2013. Another year has gone by and we are in our 19th growing season! Early indications are that the drought is easing and we're looking forward to our best year ever. The nuts will be available in September. Sign up below if you want to be reminded when to order.
Chestnuts still in your frig So, what about those nuts that you bought early in the season and are stuck in the back of your refrigerator? Well, if they have external mold, simply wash them. If they are dry, you can boil them, peel them, then use them in recipes, just like a dry bean. If they are mushy, dark, smelly, toss them and resolve to use them timely next year. If they are still good, you can roast, peel and freeze for use anytime.
"April in Paris, chestnuts in blossom" Another (slightly) misleading song with a chestnut reference;made famous by Frank Sinatra, Doris Day, Ella Fitzgerald and Billie Holiday, to name a few. Hmm, but we know chestnuts blossom in June. So, for those of you lucky enough to visit Paris (in April or any other time of year) look closely at those chestnut trees. They are what we refer to in the midwest as horse chestnuts. (here's a link to a good picture of this tree in Paris http://wwwjanetrobbinsaudio.blogspot.com/2011/04/april-in-paris.html). You don't roast those "chestnuts". But Parisians and most Europeans certainly know eatable chestnuts and you'll find those roasting around the city in the fall. (Not that we know that personally, since we are always busy picking up chestnuts in the fall)
What do you do in the spring? That is besides preparing taxes and deciding if this is the year we buy a good tractor? Well, we prune the trees. Chestnuts like to branch low and we constantly have to keep them in shape. And, after 19 years, we are having to thin the orchard. Charlie keeps records on every tree! and decides which ones are worthy of keeping or grafting and which ones are turned into firewood. You might imagine how hard it is to cut a tree that you planted, nurtured & mowed around for 19 years.
We also have to deal with the piles and piles of burrs left from the harvest and the scattered burrs which finally blew down from the trees over the winter. Leaving too many spiny burrs in the field makes our hand harvest that much harder.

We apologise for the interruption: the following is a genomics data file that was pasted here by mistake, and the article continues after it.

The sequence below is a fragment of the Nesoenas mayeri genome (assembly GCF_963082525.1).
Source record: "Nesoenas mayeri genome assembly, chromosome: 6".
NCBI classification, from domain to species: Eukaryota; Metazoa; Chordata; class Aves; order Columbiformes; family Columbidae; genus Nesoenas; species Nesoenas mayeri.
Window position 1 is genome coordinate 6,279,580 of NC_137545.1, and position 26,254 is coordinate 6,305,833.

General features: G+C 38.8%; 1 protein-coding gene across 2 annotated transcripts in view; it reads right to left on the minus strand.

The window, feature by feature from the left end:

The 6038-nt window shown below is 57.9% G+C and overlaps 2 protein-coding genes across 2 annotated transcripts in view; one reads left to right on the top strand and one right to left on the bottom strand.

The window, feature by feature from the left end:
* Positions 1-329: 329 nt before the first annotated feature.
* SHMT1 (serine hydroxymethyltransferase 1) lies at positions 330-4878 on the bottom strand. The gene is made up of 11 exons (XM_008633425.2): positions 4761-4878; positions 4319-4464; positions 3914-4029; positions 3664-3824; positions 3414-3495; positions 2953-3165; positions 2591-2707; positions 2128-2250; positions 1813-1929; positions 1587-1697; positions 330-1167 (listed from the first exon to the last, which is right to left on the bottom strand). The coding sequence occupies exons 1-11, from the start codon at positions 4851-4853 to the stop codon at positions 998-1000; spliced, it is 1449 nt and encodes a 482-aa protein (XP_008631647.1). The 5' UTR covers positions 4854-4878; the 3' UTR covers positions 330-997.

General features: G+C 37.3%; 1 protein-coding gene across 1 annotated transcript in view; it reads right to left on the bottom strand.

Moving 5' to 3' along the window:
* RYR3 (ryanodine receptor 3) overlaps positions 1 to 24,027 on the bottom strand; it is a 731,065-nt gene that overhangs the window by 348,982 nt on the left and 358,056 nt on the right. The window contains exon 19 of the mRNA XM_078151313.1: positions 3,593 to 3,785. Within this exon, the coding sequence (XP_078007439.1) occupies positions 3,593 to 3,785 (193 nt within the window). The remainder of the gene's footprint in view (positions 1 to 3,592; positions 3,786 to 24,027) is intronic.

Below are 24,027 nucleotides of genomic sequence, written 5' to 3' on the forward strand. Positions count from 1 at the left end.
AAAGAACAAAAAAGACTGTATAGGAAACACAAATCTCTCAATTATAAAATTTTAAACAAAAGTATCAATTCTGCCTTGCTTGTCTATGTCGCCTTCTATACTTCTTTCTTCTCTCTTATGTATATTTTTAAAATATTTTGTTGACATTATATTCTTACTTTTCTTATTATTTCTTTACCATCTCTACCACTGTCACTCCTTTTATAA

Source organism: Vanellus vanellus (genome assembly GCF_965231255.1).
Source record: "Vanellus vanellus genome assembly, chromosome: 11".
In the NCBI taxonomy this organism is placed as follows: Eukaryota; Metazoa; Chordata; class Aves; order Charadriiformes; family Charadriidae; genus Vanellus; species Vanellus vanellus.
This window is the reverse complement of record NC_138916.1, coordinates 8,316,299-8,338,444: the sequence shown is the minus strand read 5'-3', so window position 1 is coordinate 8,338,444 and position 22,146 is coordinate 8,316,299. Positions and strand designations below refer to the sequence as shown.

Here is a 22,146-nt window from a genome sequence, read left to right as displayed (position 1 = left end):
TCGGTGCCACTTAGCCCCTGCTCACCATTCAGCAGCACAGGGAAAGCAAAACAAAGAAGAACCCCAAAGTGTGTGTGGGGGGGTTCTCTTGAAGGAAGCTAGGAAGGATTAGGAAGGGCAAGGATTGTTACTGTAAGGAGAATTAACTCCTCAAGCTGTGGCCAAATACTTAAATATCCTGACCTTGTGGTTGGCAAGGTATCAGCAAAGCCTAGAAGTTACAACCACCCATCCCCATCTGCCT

We appreciate your encouragement and hope that you will support tree crops, the soil-conserving permanent agriculture.
Contact us if you wish to receive an e-mail when chestnuts are available or when the pick your own harvest is ready.
Charlie started planting chestnut
trees in 1995 on old farm ground north of Lawrence, Kansas. Following
organic practices from the start, the orchard has been
certified organic annually since 1998.
Growing up around wild black walnut trees in eastern Kansas, and being inspired by the visionary economist J. Russell Smith, author of Tree Crops, a Permanent Agriculture, Charlie has always been driven to plant trees that produce food. Whether talking about erosion, water quality, dead zones or global warming, trees are part of the solution. "The more we learn about modern petrochemical-based agriculture,
the more convinced am I that tree crops offer a lifesaving, sustainable
path to the future."
Since cancer rates began to increase in the 1950s and '60's,
and pesticides and other synthetic farm chemicals showed up in ground
water and were implicated in the the poor health of farmers, it has
been Charlie's bedrock conviction that we would farm organically or not at
all. Chestnut Charlie's is certified organic by Midwest Organic Services Association (MOSA).
We are proud members of the Chestnut Growers of America